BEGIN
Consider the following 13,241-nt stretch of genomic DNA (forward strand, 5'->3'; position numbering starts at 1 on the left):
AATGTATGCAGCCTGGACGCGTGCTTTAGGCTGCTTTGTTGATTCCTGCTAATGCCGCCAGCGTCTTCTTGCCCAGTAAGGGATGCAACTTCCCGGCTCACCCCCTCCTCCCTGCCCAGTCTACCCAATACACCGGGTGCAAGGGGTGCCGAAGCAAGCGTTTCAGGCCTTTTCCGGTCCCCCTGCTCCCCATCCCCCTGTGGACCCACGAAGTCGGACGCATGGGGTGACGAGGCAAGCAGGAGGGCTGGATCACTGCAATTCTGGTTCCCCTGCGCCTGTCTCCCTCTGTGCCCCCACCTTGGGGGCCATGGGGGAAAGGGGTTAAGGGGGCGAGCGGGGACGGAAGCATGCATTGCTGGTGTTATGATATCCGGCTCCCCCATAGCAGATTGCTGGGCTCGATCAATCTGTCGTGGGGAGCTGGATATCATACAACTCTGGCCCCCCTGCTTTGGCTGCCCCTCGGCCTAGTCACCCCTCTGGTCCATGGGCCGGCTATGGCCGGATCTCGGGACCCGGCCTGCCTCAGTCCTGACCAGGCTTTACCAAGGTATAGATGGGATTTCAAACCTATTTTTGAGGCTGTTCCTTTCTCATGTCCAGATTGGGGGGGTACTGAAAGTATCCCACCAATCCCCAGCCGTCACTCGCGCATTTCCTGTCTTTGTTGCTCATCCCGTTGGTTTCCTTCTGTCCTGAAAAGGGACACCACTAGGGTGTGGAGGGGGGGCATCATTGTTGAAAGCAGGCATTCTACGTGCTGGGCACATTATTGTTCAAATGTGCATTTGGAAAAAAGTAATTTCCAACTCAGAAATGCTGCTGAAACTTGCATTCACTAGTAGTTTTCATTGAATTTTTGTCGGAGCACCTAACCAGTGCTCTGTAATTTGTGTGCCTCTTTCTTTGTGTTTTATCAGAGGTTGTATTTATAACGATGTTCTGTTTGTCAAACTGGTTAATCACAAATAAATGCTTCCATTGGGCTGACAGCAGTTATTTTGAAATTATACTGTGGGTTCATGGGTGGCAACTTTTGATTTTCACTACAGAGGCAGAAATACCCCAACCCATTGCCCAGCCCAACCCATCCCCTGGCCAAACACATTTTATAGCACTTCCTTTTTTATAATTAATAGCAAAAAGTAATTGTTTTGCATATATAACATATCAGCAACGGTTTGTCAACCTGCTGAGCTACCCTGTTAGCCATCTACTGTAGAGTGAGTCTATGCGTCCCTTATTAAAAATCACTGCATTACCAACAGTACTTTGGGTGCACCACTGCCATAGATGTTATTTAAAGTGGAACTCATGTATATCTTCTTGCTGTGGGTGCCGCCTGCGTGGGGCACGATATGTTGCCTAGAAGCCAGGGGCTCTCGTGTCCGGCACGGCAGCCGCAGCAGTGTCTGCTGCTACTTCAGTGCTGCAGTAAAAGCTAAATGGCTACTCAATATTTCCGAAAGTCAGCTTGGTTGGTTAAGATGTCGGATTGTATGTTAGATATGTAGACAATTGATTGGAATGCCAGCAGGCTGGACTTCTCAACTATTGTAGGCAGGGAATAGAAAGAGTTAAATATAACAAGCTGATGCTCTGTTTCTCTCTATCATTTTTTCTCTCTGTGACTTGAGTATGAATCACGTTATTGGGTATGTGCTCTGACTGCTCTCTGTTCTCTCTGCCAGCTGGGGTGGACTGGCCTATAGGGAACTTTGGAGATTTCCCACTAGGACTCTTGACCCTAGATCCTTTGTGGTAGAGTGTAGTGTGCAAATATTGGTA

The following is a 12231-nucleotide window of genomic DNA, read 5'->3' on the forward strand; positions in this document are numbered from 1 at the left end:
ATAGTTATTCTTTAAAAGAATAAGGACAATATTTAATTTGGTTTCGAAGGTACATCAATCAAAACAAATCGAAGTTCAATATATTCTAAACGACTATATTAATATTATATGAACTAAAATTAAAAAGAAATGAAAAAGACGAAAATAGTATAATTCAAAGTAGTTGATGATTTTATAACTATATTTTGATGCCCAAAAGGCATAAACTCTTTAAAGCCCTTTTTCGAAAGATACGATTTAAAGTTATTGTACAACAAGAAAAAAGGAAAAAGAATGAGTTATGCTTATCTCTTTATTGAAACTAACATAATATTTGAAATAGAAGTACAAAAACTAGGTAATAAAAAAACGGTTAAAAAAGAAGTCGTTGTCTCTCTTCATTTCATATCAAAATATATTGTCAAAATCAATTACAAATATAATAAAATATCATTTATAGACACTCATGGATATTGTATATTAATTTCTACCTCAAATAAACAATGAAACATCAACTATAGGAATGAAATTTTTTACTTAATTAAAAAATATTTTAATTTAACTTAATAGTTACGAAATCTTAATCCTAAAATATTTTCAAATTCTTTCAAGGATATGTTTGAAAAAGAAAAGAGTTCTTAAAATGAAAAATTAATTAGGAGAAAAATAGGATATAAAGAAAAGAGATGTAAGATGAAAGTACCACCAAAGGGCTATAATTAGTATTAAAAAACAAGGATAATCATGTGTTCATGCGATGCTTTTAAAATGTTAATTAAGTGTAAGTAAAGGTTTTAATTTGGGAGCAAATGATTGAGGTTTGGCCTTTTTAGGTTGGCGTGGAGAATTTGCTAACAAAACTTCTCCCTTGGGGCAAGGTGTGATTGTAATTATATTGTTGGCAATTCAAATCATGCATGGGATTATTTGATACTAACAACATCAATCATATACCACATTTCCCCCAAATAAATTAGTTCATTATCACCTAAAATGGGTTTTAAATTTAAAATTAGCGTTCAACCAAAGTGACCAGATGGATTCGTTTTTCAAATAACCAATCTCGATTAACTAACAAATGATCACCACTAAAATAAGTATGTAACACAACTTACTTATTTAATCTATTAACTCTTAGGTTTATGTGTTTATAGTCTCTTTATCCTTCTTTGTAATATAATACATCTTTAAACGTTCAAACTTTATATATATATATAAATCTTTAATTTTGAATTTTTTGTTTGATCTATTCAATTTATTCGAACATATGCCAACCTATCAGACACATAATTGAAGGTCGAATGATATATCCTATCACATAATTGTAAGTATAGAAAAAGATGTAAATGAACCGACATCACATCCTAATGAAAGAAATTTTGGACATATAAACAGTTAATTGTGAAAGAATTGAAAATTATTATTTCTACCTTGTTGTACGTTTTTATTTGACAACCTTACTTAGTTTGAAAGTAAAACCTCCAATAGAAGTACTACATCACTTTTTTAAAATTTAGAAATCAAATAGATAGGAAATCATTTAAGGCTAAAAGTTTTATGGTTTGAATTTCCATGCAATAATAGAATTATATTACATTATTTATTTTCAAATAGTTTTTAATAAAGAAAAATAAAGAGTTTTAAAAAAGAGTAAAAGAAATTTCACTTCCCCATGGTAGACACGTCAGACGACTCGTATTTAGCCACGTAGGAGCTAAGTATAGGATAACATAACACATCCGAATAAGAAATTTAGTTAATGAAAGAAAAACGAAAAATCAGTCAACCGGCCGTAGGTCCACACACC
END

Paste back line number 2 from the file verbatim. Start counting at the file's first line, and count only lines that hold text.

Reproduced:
AATGTATGCAGCCTGGACGCGTGCTTTAGGCTGCTTTGTTGATTCCTGCTAATGCCGCCAGCGTCTTCTTGCCCAGTAAGGGATGCAACTTCCCGGCTCACCCCCTCCTCCCTGCCCAGTCTACCCAATACACCGGGTGCAAGGGGTGCCGAAGCAAGCGTTTCAGGCCTTTTCCGGTCCCCCTGCTCCCCATCCCCCTGTGGACCCACGAAGTCGGACGCATGGGGTGACGAGGCAAGCAGGAGGGCTGGATCACTGCAATTCTGGTTCCCCTGCGCCTGTCTCCCTCTGTGCCCCCACCTTGGGGGCCATGGGGGAAAGGGGTTAAGGGGGCGAGCGGGGACGGAAGCATGCATTGCTGGTGTTATGATATCCGGCTCCCCCATAGCAGATTGCTGGGCTCGATCAATCTGTCGTGGGGAGCTGGATATCATACAACTCTGGCCCCCCTGCTTTGGCTGCCCCTCGGCCTAGTCACCCCTCTGGTCCATGGGCCGGCTATGGCCGGATCTCGGGACCCGGCCTGCCTCAGTCCTGACCAGGCTTTACCAAGGTATAGATGGGATTTCAAACCTATTTTTGAGGCTGTTCCTTTCTCATGTCCAGATTGGGGGGGTACTGAAAGTATCCCACCAATCCCCAGCCGTCACTCGCGCATTTCCTGTCTTTGTTGCTCATCCCGTTGGTTTCCTTCTGTCCTGAAAAGGGACACCACTAGGGTGTGGAGGGGGGGCATCATTGTTGAAAGCAGGCATTCTACGTGCTGGGCACATTATTGTTCAAATGTGCATTTGGAAAAAAGTAATTTCCAACTCAGAAATGCTGCTGAAACTTGCATTCACTAGTAGTTTTCATTGAATTTTTGTCGGAGCACCTAACCAGTGCTCTGTAATTTGTGTGCCTCTTTCTTTGTGTTTTATCAGAGGTTGTATTTATAACGATGTTCTGTTTGTCAAACTGGTTAATCACAAATAAATGCTTCCATTGGGCTGACAGCAGTTATTTTGAAATTATACTGTGGGTTCATGGGTGGCAACTTTTGATTTTCACTACAGAGGCAGAAATACCCCAACCCATTGCCCAGCCCAACCCATCCCCTGGCCAAACACATTTTATAGCACTTCCTTTTTTATAATTAATAGCAAAAAGTAATTGTTTTGCATATATAACATATCAGCAACGGTTTGTCAACCTGCTGAGCTACCCTGTTAGCCATCTACTGTAGAGTGAGTCTATGCGTCCCTTATTAAAAATCACTGCATTACCAACAGTACTTTGGGTGCACCACTGCCATAGATGTTATTTAAAGTGGAACTCATGTATATCTTCTTGCTGTGGGTGCCGCCTGCGTGGGGCACGATATGTTGCCTAGAAGCCAGGGGCTCTCGTGTCCGGCACGGCAGCCGCAGCAGTGTCTGCTGCTACTTCAGTGCTGCAGTAAAAGCTAAATGGCTACTCAATATTTCCGAAAGTCAGCTTGGTTGGTTAAGATGTCGGATTGTATGTTAGATATGTAGACAATTGATTGGAATGCCAGCAGGCTGGACTTCTCAACTATTGTAGGCAGGGAATAGAAAGAGTTAAATATAACAAGCTGATGCTCTGTTTCTCTCTATCATTTTTTCTCTCTGTGACTTGAGTATGAATCACGTTATTGGGTATGTGCTCTGACTGCTCTCTGTTCTCTCTGCCAGCTGGGGTGGACTGGCCTATAGGGAACTTTGGAGATTTCCCACTAGGACTCTTGACCCTAGATCCTTTGTGGTAGAGTGTAGTGTGCAAATATTGGTA